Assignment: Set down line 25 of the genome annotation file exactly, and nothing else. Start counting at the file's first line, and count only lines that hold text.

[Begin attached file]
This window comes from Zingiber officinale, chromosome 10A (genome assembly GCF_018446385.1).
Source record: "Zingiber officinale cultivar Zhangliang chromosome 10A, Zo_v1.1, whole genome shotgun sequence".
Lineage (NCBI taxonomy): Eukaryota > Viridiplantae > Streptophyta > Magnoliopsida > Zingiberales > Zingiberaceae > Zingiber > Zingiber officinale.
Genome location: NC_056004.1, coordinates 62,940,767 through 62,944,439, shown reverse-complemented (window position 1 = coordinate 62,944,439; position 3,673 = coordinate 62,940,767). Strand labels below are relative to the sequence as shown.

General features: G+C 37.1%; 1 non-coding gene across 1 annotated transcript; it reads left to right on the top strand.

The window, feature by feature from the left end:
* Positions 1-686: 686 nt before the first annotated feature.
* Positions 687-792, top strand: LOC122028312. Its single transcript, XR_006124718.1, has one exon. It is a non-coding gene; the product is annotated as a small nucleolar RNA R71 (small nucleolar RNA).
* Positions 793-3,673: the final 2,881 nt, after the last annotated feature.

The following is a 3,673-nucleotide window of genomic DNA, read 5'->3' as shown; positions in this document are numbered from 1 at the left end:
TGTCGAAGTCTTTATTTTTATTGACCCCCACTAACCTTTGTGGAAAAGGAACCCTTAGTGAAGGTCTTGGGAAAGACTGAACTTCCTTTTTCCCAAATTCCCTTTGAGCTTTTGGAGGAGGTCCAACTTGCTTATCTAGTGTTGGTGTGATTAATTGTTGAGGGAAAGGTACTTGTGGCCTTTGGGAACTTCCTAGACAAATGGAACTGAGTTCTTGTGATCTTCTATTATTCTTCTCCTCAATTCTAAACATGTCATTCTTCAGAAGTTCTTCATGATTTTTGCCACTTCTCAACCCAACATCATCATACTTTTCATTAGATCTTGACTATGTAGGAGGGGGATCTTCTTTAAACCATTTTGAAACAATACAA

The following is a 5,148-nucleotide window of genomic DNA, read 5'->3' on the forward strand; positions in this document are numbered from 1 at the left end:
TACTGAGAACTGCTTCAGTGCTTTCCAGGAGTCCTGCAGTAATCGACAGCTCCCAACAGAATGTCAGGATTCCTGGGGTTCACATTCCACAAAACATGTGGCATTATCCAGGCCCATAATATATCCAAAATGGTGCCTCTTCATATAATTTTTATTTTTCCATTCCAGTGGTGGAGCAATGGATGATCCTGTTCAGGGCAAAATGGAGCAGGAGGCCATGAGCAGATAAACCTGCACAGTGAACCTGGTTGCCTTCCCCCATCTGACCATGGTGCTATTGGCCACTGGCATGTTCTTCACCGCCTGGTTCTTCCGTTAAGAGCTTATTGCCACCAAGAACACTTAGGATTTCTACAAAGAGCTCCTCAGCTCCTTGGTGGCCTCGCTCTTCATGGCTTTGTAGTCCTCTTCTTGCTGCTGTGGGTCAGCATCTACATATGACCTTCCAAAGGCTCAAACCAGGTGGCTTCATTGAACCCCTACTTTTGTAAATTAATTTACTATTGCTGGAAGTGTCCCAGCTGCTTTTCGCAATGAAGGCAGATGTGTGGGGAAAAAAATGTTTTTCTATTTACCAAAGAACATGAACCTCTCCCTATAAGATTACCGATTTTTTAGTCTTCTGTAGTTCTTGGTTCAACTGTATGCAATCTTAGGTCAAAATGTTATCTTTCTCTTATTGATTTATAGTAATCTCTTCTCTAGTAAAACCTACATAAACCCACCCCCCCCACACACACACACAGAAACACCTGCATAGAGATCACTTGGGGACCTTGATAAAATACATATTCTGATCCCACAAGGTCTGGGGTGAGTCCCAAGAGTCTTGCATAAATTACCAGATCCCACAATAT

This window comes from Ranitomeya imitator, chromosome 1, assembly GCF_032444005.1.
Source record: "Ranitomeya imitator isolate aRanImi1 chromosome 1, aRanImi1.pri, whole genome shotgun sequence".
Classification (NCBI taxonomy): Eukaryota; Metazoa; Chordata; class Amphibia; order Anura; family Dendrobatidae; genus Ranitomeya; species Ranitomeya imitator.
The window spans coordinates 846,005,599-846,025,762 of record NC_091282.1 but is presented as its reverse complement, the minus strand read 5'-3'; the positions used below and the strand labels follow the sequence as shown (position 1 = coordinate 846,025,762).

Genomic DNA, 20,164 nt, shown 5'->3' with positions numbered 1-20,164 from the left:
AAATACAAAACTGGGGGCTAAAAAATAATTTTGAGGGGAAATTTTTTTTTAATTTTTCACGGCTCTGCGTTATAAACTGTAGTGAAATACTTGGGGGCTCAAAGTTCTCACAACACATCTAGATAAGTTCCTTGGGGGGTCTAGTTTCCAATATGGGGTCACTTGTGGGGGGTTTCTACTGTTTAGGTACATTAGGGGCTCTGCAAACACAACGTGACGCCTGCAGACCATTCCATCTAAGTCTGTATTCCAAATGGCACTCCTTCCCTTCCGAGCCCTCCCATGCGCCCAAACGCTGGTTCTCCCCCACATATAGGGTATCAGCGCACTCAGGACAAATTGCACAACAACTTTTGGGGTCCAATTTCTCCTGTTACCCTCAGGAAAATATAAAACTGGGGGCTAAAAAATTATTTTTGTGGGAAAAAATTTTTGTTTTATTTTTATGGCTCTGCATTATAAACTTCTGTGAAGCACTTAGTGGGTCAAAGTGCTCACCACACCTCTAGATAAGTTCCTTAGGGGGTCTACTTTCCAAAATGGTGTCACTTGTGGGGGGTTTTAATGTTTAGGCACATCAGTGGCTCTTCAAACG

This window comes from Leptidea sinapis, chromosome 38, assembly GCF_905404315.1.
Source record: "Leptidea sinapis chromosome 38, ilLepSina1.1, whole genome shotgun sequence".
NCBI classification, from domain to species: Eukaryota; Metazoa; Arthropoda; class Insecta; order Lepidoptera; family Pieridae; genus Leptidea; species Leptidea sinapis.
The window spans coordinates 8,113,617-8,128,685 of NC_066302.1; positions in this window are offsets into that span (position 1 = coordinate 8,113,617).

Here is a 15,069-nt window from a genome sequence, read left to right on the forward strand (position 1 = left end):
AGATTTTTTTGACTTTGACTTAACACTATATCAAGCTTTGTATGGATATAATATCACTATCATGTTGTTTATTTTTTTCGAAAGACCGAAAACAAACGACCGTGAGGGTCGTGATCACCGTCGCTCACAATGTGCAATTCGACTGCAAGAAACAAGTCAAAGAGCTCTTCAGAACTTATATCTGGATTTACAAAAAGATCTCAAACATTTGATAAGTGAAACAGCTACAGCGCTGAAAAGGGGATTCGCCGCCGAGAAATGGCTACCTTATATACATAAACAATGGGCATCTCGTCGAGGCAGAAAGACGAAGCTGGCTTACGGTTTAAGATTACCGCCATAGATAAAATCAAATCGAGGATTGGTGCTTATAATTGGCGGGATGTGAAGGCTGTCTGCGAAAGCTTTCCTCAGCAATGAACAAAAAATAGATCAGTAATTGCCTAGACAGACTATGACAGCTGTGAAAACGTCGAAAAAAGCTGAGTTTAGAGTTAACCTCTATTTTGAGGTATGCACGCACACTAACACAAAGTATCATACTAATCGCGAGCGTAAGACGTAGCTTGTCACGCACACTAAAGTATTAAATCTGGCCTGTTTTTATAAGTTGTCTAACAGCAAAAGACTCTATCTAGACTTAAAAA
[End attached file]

AGATTTTTTTGACTTTGACTTAACACTATATCAAGCTTTGTATGGATATAATATCACTATCATGTTGTTTATTTTTTTCGAAAGACCGAAAACAAACGACCGTGAGGGTCGTGATCACCGTCGCTCACAATGTGCAATTCGACTGCAAGAAACAAGTCAAAGAGCTCTTCAGAACTTATATCTGGATTTACAAAAAGATCTCAAACATTTGATAAGTGAAACAGCTACAGCGCTGAAAAGGGGATTCGCCGCCGAGAAATGGCTACCTTATATACATAAACAATGGGCATCTCGTCGAGGCAGAAAGACGAAGCTGGCTTACGGTTTAAGATTACCGCCATAGATAAAATCAAATCGAGGATTGGTGCTTATAATTGGCGGGATGTGAAGGCTGTCTGCGAAAGCTTTCCTCAGCAATGAACAAAAAATAGATCAGTAATTGCCTAGACAGACTATGACAGCTGTGAAAACGTCGAAAAAAGCTGAGTTTAGAGTTAACCTCTATTTTGAGGTATGCACGCACACTAACACAAAGTATCATACTAATCGCGAGCGTAAGACGTAGCTTGTCACGCACACTAAAGTATTAAATCTGGCCTGTTTTTATAAGTTGTCTAACAGCAAAAGACTCTATCTAGACTTAAAAA